Also on rt.com Anti-Bibi bloc inches closer to ousting unsinkable Israeli PM as Netanyahu’s last-ditch bid for government rotation rejected

And while the people of Israel are carefully watching what might emerge from ongoing talks, the rest of the world is also wondering what this might mean for them, for the Palestinian Authority and for the Hamas-led government of Gaza. It’s hard to think of any other country where there are so many fingers in the political pie.

All agree that no one wants to see a continuation of the terrible exchanges of rocket fire between Hamas and Israel or an escalation in the inflammatory rhetoric that leads only to death for innocent civilians and the unsettling feeling that the preferred route to settling this decades-long problem is to bomb the other side into submission. Forget peace talks.

That’s why there have been no serious negotiations since 2009 and the absence of armed conflict and terrorism was considered enough by Netanyahu, and by the voters who kept him in power for 12 consecutive years.

The last attempt to broker a peace deal was nearly three decades ago, after former Israeli PM Yitzhak Rabin signed the Oslo Peace Accords with then-Palestinian Liberation Organisation leader Yasser Arafat in 1993, before declaring, “Enough of blood and tears! Enough!

Also on rt.com Israel carries out the ethnic cleansing of Palestinians and robs them of their homes, yet it pretends it’s the victim

The deal, and last serious chances of lasting peace between Israel and Palestine, subsequently fell apart when Rabin was assassinated backstage after a rally in support of the accords barely two years later by a 25-year-old Jewish nationalist.

But this time, maybe, just maybe, all sides have finally had enough blood and tears. They must certainly have had their fill of general elections in Israel, having endured four in just two years.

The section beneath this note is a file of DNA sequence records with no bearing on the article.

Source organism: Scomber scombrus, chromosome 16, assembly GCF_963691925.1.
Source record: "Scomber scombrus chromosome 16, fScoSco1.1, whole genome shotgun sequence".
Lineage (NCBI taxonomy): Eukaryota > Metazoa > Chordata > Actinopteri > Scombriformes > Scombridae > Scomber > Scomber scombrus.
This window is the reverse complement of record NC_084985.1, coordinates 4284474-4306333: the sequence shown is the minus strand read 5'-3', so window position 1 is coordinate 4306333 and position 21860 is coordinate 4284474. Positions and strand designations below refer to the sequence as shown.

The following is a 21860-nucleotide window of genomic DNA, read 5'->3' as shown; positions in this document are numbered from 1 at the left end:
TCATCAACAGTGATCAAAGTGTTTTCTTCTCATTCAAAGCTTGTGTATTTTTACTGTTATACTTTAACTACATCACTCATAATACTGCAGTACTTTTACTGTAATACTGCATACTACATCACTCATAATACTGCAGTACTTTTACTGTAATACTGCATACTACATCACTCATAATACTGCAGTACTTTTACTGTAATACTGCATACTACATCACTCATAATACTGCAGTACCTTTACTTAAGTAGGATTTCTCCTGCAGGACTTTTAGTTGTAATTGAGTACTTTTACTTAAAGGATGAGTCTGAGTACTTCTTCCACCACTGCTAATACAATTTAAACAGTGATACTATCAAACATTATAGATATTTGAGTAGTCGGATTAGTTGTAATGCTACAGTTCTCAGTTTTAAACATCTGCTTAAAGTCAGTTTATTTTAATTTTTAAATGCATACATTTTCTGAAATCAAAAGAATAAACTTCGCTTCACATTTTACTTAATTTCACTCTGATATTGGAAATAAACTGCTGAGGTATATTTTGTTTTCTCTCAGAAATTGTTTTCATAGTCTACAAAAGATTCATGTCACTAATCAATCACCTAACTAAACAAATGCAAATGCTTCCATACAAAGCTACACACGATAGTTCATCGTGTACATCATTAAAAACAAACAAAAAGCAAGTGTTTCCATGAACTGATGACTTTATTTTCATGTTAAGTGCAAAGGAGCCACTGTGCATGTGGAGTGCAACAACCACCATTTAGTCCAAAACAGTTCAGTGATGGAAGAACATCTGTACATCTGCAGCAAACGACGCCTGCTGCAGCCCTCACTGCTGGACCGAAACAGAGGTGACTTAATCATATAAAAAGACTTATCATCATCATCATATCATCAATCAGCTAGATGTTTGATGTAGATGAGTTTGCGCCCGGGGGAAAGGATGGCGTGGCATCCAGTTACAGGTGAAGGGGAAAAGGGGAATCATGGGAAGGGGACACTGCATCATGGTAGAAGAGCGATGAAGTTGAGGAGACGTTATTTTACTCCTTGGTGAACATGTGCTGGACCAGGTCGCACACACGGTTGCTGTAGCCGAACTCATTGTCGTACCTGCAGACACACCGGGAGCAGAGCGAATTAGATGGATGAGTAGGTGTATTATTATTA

A coalition formed of competing political interests might not be the most effective means of creating a more positive future for Israel and Palestine, but at least it offers the potential for stability and, dare we say it, hope.

The world waits for the leaders of Israel to put aside petty squabbles, ego and ambition and step up to make a difference. We should know in a matter of days, if that is a step too far.

Think your friends would be interested? Share this story!

The statements, views and opinions expressed in this column are solely those of the author and do not necessarily represent those of RT.

Dear readers and commenters,

We have implemented a new engine for our comment section. We hope the transition goes smoothly for all of you. Unfortunately, the comments made before the change have been lost due to a technical problem. We are working on restoring them, and hoping to see you fill up the comment section with new ones. You should still be able to log in to comment using your social-media profiles, but if you signed up under an RT profile before, you are invited to create a new profile with the new commenting system.

Sorry for the inconvenience, and looking forward to your future comments,

RT Team.

Podcasts